The veteran Anticon producer follows up 2007's Full length Level Live Wires with a collection of hip hop pieces soundtracking the Element Skateboards' film This Is My Element. Each song is tailored to fit the Element skater it accompanies and so is a slightly fractured piece of work but one that sees this beatsmith on strangely upbeat territory crafting some of the dopest beats we've every seen from him.
Famous for his work on cLOUDDEAD, Odd Nosdam is known for his droney-wash soundscapes that fit better into a sound-art category rather than hip hop. Level Live Wires did much to alter this image of him and with this as its followup we see an already awe inspiring producer evolving into something quite special.
The trademark touches are firmly in place here. His work with cLOUDDEAD was meticulously crafted and every sound was enshrouded in fuzz, haze and feedback. this is an altogether cleaner affair but the beats, whether crunching and ominous like on T.I.M.E In or delicate and floating as in Ethereal Slap, rarely travel alone and are muffled and textured with such care and attention that makes them endlessly listenable. Whereas the emphasis in the past has been on oppressive textures songs like We Bad Apples with its guitar-driven melody and the booming Trunk Bomb transform this record into an absolute stomper.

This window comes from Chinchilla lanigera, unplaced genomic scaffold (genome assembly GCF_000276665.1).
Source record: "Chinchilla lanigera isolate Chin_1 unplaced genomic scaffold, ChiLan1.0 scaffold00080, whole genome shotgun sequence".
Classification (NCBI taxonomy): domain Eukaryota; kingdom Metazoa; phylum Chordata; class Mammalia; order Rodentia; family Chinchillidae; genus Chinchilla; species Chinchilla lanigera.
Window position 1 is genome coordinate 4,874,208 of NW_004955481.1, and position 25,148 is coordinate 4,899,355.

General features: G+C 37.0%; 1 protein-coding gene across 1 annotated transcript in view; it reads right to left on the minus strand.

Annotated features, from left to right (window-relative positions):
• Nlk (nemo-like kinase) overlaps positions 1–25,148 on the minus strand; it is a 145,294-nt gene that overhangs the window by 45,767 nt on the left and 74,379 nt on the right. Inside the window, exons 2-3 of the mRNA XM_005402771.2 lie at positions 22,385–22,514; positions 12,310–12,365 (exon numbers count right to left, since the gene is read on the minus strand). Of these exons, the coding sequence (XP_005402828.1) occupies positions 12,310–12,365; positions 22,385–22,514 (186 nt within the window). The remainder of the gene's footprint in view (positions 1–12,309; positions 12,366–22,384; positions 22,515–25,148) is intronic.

Not surprisingly these songs work best when experienced in the context in which they were created. Seeing the pop/grind/land sequence in Nyjah Huston's opening section of the Elements film happen to the deep beats of the blissful Top Rank is endlessly satisfying and when Jeremy Wray lands a ginormous ollie over some stairs right on the beak of We Bad Apples it is truly awesome. This hazy hip hop obviously doesn't suit Bam Margera's style of anarchy so an appropriately brutal piece of punk has to be drafted in for his section. Elements boast a pretty hefty line up and with people like Mike Vallely and Chad Muska in this film it can't really fail but I've never seen a skate film's soundtrack entirely composed by one producer and it really unites the film into a concise whole rather than the sum of its parts. T.I.M.E is an impressive work both on film and on record and marks the point where this producer turns a corner.